Making the rift more explicit between both the parties, JJP’s deputy chief minister Dushyant Chautala in an latest interview to The Print on June 14 stated the BJP was preparing for the polls with all the 10 parliamentary seats in mind, and “so are we.”   

What does this rift indicate politically? 

Haryana is known to have sharp caste-based fault lines. Jats, who mostly form the peasantry here and represent more than a quarter of the state’s population, have dominated the politics in the state since its birth in 1966.

This can be gauged from the fact that in the last 57 years of the state’s existence, Haryana has been ruled by Jat chief ministers for 33 years. Bhajan Lal and incumbent chief minister Khattar are the only two non-Jats chief ministers with long tenures.

Before 2014, the BJP had been a marginal player in Haryana politics. It only won double digit seats in the state once, in the 1996 elections. 

But the 2014 assembly election was a turning point in Haryana politics. The BJP pulled off miraculous victory, winning 47 out of 90 seats by increasing its vote share by 24%.

As per the voting pattern analysis of the 2014 elections by Lokniti, BJP’s victory was based on its success in consolidating support among the ‘upper’ castes and Other Backward Classes. Its vote share among Jats was only 17%.

Also read: Haryana: As Farmers Stand Firm, BJP-JJP Leaders See Way Forward in Apologies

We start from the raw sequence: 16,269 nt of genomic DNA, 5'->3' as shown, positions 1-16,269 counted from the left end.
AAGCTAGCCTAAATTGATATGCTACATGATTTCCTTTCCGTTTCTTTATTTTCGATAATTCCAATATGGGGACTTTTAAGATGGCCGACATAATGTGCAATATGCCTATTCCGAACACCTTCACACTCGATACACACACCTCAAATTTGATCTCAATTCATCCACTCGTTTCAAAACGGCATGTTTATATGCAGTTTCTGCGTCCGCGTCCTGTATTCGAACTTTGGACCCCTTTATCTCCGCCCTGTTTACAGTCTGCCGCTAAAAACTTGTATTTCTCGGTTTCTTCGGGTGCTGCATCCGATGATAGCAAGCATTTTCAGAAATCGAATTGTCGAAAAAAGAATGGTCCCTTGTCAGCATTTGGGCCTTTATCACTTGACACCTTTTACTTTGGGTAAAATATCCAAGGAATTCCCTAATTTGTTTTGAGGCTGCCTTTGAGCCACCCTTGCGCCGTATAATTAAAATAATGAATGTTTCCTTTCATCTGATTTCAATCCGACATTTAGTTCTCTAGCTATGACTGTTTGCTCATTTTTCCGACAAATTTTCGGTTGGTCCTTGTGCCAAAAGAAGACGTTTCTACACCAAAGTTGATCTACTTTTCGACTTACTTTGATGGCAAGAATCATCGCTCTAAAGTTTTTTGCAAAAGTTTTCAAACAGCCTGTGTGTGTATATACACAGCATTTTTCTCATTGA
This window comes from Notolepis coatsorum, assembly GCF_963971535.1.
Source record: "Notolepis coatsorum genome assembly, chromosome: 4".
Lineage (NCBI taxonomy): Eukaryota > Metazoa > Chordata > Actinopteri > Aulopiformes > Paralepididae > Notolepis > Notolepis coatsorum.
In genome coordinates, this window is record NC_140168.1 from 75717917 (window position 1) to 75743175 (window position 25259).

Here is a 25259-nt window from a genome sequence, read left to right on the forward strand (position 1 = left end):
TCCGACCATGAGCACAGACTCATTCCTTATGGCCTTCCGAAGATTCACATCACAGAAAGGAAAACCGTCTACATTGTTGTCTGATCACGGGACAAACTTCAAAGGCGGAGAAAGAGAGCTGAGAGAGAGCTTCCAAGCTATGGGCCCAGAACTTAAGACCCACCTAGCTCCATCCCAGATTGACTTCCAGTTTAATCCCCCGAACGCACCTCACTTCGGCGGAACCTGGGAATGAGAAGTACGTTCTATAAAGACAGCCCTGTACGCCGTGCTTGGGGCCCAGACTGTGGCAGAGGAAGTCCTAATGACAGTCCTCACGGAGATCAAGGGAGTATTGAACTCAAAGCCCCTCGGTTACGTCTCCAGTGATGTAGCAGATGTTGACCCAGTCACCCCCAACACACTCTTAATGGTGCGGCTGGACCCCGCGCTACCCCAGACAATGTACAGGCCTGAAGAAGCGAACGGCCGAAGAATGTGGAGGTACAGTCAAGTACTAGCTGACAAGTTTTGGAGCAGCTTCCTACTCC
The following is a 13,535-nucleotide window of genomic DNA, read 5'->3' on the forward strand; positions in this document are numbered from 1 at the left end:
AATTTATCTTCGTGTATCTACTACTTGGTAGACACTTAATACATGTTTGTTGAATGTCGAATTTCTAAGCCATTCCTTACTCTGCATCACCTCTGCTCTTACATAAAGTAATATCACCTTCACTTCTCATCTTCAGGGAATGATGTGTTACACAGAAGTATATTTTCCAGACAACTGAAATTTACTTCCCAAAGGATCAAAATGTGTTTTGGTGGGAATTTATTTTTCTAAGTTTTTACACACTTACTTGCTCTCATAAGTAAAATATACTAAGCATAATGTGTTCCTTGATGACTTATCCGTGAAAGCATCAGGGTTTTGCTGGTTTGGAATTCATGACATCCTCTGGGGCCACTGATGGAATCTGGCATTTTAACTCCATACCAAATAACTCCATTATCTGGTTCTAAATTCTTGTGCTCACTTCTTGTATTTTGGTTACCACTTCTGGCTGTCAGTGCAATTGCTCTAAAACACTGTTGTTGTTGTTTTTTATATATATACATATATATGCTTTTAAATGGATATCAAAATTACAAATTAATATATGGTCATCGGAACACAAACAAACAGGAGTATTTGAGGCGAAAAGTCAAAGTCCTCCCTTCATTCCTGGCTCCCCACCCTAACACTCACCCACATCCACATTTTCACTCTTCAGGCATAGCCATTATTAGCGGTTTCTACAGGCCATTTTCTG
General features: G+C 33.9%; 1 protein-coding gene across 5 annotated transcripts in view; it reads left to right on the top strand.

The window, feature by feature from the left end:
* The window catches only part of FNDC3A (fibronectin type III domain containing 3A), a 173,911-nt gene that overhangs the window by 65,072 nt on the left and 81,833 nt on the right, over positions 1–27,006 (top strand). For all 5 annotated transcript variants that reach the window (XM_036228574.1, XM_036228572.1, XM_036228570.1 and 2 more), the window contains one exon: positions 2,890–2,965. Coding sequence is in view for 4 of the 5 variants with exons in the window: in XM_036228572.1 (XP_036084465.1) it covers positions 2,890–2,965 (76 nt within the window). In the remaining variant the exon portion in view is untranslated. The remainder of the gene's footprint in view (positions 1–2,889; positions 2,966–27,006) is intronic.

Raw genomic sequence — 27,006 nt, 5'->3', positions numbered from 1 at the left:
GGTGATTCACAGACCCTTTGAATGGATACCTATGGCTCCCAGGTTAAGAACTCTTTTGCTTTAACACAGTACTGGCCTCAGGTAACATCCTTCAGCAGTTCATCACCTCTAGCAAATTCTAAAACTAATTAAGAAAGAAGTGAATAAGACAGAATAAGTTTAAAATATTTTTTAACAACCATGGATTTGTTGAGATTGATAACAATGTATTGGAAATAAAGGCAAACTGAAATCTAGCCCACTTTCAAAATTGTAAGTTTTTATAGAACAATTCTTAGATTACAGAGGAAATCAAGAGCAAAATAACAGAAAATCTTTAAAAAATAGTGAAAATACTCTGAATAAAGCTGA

In 2019, while BJP won all 10 seats by mobilising all caste groups, including Jats, on emotional issues like the Pulwama attack and hyper nationalism, it slipped below the majority mark in the assembly elections six months later presumably due to strategic voting by Jats against the party.

Out of 90, there are 37 constituencies where the Jat population is more than 25%. These are mostly in the western and eastern parts of the state, which have naturally become JJP’s support bases. BJP’s support bases are mostly in the northern parts (with Punjabi, Baniya, and Brahmin populations) and southern areas (with Gujjars, Ahirs and OBC communities).

INLD’s base, earlier across the state, has now shrunk to the western part. Congress’ support base, in comparison, is in pockets. This has also fuelled faint rumours among political circles on a possibility of a INLD-Congress alliance now.

Dr Kushal Pal, political analyst and head of the political science department at the Dyal Singh College in Haryana’s Karnal told The Wire that BJP’s strategy behind ending ties with JJP appears to be to isolate and divide Jats and then ramp up its support base among non-Jats, as it did in the 2014 elections. This stands to directly affect the Congress’s chances too.

It is a different matter as to whether such a move will translate into votes for BJP, said Pal.

Pal added that JJP’s performance in the only election it fought in 2019 was largely driven by an anti-BJP narrative. There is also the matter of anti-incumbency against BJP, at the Union government and in the state.

A BJP Lok Sabha MP from Haryana, however, denied this caste polarisation theory.

Requesting to remain anonymous, he told The Wire that BJP has the support of all communities in the state because of its track record of good governance and development in the last nine years.

“We believe in the Sabka Saath and Sabka Vikas model and will again get a thumping victory in the 2024 Lok Sabha and assembly elections,” he added. 

He then said that as far as continuing the alliance with JJP was concerned, this is for the high command to decide.